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Hamas rips into Abbas after UN speech

Hamas relations with the Palestinian Authority are getting worse, and a recent poll reveals that 78% of Palestinians want Mahmoud Abbas to resign as president.
Abbas addresses UN

GAZA CITY, Gaza Strip — Palestinian President Mahmoud Abbas’ speech at the United Nations  on Sept. 24 outraged opposition groups including Hamas, which said his remarks were a clear acknowledgment of his inability to make any achievement through the Oslo process he is leading.

Wafa News Agency reported Sept. 23 that Hamas was attacking Abbas online prior to his speech at the United Nations, due to the impasse that the movement is in after the reconstruction failed and the Qatari grant was halted. It added that Hamas is trying to export its crises by targeting Abbas.

Relations between Hamas and the PA are seemingly very tense, as the two sides have escalated their accusations in the media.

Speaking to Al-Monitor, Hamas spokesman Hazem Qassem described Abbas’ speech as weak and not living up to the Palestinian people’s aspirations. He added that the speech showed that Abbas recognizes the failure of his political path, and “did not commit to arranging the Palestinian’s internal affairs on democratic foundations.”

He noted that most Palestinian factions, not just Hamas, have tense relations with the PA, because Abbas is obstructing the elections and Palestinian reconciliation, and his government committed a number of errors related to the Israeli government and the killing of political activist Nizar Banat.

An opinion poll on Sept. 22 showed that an unprecedented 78% of respondents want Abbas to resign. The Palestinian Center for Policy and Survey Research stated that the poll was conducted in the West Bank and Gaza Strip between Sept. 15-18. An opinion poll conducted six months ago showed that 68% of the respondents wanted him to step down, it said.

This opinion poll coincided with the launch on Sept. 19 of the e-campaign inside and outside Palestine, dubbed the Palestinian Popular Gathering. It demands that Abbas steps down. An online petition calling for his resignation was launched.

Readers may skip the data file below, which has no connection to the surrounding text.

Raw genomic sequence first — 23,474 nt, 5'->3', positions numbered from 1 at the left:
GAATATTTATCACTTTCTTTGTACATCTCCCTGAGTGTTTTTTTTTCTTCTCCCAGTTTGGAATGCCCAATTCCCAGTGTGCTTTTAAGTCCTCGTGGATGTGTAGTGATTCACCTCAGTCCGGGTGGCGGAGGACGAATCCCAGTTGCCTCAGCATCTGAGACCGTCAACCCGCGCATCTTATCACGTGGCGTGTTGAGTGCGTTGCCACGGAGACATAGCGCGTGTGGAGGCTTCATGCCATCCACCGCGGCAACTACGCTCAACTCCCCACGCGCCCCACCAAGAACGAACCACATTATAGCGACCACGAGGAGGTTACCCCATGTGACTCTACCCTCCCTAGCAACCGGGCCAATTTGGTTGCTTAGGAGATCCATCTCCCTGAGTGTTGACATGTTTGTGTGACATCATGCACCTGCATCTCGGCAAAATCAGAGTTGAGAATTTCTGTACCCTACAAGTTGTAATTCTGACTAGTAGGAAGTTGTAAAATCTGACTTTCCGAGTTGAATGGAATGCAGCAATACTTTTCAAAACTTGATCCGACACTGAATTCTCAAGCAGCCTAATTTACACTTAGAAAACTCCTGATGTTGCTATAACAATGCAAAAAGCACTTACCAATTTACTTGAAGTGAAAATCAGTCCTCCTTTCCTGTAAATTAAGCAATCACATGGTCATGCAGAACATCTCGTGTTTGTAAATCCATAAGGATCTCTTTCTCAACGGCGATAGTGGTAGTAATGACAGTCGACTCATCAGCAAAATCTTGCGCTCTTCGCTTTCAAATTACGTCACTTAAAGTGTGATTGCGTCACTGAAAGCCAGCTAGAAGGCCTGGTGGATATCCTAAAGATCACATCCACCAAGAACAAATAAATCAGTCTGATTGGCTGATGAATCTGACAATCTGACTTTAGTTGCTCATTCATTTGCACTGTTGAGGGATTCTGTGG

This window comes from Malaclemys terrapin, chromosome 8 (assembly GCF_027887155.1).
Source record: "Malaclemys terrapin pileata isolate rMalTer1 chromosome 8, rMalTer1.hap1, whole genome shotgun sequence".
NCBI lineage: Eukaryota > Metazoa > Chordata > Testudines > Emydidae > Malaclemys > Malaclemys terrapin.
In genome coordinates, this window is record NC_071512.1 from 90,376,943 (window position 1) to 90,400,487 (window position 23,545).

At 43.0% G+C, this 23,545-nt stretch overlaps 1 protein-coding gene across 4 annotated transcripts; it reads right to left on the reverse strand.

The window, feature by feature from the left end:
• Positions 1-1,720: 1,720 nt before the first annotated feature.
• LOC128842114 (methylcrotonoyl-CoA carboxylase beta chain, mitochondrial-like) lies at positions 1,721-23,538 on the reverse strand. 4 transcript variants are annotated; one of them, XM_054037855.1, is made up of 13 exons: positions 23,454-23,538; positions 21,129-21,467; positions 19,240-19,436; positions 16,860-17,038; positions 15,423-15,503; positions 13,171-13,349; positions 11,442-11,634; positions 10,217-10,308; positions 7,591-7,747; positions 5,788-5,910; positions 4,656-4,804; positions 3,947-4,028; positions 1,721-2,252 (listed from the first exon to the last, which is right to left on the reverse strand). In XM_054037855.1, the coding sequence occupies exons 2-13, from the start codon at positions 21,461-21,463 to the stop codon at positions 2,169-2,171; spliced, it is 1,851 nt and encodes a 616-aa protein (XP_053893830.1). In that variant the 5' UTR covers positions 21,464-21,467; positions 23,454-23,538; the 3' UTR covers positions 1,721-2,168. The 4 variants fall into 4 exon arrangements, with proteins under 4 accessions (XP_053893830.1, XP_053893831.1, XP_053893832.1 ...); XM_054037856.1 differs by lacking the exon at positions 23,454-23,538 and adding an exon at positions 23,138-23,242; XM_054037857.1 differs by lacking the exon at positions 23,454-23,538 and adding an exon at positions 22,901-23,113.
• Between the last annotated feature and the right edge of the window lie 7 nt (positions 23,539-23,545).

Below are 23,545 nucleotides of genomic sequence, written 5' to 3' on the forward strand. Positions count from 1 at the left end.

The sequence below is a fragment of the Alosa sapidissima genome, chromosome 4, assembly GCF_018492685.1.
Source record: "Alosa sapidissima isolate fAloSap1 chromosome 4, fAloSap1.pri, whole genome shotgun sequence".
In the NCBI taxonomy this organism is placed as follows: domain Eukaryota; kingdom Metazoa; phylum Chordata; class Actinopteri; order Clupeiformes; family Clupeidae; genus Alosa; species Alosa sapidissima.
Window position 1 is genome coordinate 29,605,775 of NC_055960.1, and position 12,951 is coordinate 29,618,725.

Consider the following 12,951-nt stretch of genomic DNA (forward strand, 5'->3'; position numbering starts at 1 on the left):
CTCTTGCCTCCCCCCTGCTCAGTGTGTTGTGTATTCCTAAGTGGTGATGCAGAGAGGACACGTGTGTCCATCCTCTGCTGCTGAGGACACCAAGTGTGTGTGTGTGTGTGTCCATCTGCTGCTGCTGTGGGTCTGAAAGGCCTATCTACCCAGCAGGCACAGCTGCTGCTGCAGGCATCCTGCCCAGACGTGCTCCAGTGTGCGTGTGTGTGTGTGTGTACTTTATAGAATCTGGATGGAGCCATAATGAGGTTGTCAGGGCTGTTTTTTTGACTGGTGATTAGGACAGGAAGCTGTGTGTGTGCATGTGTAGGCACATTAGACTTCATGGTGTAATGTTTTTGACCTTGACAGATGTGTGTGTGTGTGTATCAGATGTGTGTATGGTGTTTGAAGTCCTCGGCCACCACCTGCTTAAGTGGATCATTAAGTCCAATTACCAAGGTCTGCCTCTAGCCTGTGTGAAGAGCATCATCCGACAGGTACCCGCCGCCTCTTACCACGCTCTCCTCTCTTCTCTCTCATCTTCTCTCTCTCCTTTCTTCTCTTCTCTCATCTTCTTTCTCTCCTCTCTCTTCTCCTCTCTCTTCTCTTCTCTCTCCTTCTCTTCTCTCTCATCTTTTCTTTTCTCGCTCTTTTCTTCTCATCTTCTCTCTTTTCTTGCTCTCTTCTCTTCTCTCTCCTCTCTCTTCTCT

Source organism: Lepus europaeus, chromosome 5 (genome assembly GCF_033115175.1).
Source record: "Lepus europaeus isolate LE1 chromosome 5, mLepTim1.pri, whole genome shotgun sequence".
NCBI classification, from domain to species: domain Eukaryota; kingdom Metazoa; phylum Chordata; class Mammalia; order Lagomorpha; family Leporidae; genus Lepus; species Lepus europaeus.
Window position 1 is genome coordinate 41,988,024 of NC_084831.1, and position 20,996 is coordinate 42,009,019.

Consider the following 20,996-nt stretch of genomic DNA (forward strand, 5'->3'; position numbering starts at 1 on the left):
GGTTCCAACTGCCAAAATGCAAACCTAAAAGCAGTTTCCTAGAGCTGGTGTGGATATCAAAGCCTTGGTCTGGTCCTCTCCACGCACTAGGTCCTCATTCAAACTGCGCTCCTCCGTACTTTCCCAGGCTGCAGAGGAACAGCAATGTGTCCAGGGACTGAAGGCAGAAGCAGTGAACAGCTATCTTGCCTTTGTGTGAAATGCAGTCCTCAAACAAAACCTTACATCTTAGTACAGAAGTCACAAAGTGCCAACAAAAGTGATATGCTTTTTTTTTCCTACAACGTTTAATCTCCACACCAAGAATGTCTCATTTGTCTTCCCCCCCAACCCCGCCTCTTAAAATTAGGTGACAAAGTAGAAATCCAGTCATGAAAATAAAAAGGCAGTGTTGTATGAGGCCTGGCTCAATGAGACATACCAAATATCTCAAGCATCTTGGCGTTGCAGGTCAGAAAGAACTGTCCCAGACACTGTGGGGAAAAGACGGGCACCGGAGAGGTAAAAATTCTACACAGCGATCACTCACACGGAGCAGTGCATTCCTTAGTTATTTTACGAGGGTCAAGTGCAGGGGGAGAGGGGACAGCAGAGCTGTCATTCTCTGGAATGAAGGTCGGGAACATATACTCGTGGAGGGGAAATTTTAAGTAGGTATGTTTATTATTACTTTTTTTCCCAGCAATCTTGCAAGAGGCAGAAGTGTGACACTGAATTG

The campaign also calls for holding general elections, rejects the PA security services’ encroachments, and calls for justice in the Nizar Banat case.

The Palestinian street erupted against Abbas after he postponed the legislative and presidential elections that were scheduled for May 2021, on the pretext that he had not received a response from the Israeli side on holding them in East Jerusalem. Anger intensified after the killing of Banat by the Palestinian security services in June. with clashes and popular demonstrations against the PA and public demands to topple Abbas.

Qassem denied any direct or indirect role for Hamas in supporting the campaign.

Mohamed Shukri, a Palestinian activist in the campaign, told Al-Monitor that  Abbas’ actions and speeches do not meet the Palestinian people’s demands. He stressed that the campaign wants to get the Palestinian situation back to normal, after Abbas monopolized power for more than 16 years.

“The Palestinian cause no longer has any prospects because of Abbas," he said. “We recently saw hundreds of people taking to the streets of Ramallah, calling for his departure after his involvement in the assassination of Banat. But the PA met these demands with repression and arrests.”

Shukri accused Abbas of disregarding popular demand for his departure, and depriving the Palestinians of political practice. He said, “The Palestinian people have the right to determine who governs them and represents them in all political and international forums.”

He underscored that the campaign will continue until its goals are achieved, and that it will intensify depending on the political situation.

Speaking to Al-Monitor, Mukhaimer Abu Saada, a professor of political science at al-Azhar University in Gaza, denied that the campaign was linked to Abbas’s speech, or the PA announcing that it intends to hold municipal elections. He added that it was pure coincidence and that this is not the first time that the Palestinians have demanded that Abbas resign.

He said, “There were similar campaigns calling for Abbas’s departure, due to the deteriorating general situation in Palestine, but they did not garner a big participation and support, or even a response from the other Palestinian factions and forces.”

No Palestinian movement can make these demands to come true, he said, especially Hamas, which criticizes the PA’s path and accuses it of failure, and only calls for elections at the same time.

Political analyst Talal Okal doubted that the latest opinion poll would put any pressure on Abbas. “Abbas considers himself the head of the Palestinian legitimacy and accuses any party that rejects him of deviating from the national ranks,” he told Al-Monitor. “Hamas and the PA take advantage of any event to accuse each other in the media.”

Ibrahim al-Madhoun, a political analyst close to Hamas, told Al-Monitor that opposition to Abbas is increasing, even within the Fatah movement, especially after he decided to obstruct the elections.

“It seems that there is a big vacuum that caused crises between Abbas and the Palestinian street,” he said. The PA no longer has a political project, and limited itself to security coordination with Israel, he said, and people can tell the difference between Abbas’ speeches at the United Nations and his actions on the ground.

“Hamas is angry with Abbas and the PA," he said, "but it does not …call for his departure, because it does not own its decision. This is why it directs its anger towards the occupation so as to improve the situation in the Gaza Strip.”

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